Lord Turner is the UK’s man for all seasons. A few years ago, he fixed pensions. Today, it is finance. The report by the new chairman of the UK’s Financial Services Authority is a turning point. The authorities of a country that used to boast of its light financial regulation have changed their minds: the UK has lost confidence in its financial sector.
“Over the last 18 months, and with increasing intensity over the last six, the world’s financial system has gone through its greatest crisis for at least half a century, indeed arguably the greatest crisis in the history of finance capitalism.” This is the report’s starting point. It advances two explanations for this disaster: exceptional macroeconomic conditions – particularly the emergence of excess savings in large parts of the world – and reliance on “the theory of efficient and rational markets”. As the report notes, “the predominant assumption behind financial market regulation – in the US, the UK and increasingly across the world – has been that financial markets are capable of being both efficient and rational”. So regulators were expected to stay out of the way. In the report’s new view, they should be in the way, instead. The financial sector no longer enjoys the benefit of the doubt: it may burn up the world.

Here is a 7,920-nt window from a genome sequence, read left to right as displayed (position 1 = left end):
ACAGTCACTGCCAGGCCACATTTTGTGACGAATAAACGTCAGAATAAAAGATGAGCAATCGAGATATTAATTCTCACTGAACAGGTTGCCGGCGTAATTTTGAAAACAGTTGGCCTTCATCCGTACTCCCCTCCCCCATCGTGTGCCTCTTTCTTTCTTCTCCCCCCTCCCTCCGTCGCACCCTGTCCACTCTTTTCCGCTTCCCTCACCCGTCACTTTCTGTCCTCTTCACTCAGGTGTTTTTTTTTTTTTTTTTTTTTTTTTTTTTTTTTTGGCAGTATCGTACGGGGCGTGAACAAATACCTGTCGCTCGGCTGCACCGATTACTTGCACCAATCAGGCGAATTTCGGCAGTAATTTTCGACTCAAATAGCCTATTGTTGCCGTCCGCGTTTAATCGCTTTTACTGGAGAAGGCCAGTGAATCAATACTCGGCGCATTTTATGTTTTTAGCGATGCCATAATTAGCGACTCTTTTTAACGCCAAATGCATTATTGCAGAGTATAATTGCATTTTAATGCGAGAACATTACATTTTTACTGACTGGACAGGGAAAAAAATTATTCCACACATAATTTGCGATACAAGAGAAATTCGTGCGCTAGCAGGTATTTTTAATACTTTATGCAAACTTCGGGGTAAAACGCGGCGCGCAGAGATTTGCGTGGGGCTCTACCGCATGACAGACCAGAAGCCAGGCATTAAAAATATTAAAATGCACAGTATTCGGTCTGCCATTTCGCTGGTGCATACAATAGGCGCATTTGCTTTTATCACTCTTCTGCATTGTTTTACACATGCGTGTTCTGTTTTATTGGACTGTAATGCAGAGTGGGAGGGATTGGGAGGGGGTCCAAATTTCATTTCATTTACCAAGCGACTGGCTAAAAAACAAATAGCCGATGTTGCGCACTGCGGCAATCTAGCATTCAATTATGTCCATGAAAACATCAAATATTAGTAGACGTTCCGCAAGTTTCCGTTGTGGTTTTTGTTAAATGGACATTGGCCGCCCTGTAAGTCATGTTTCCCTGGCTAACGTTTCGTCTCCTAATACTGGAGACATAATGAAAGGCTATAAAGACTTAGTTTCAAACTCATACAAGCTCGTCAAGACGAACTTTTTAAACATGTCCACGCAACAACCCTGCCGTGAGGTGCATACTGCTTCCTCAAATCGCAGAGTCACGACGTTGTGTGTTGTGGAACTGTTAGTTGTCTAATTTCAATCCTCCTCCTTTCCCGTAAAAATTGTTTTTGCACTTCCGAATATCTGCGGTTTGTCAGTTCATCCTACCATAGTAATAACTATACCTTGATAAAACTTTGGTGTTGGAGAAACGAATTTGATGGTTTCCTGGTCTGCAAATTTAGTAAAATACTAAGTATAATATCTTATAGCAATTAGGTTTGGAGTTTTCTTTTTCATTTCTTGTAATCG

The most important analytical points are that individual rationality does not ensure collective rationality, that individual behaviour is frequently less than rational and that, in consequence, markets can overshoot, in both directions. Above all, such failings create systemic risks: if everybody believes in the same (faulty) risk models, the system will become far more dangerous than any individual player appreciates; and if everybody relies on their ability to get out of the door before anybody else, many will die in the inferno.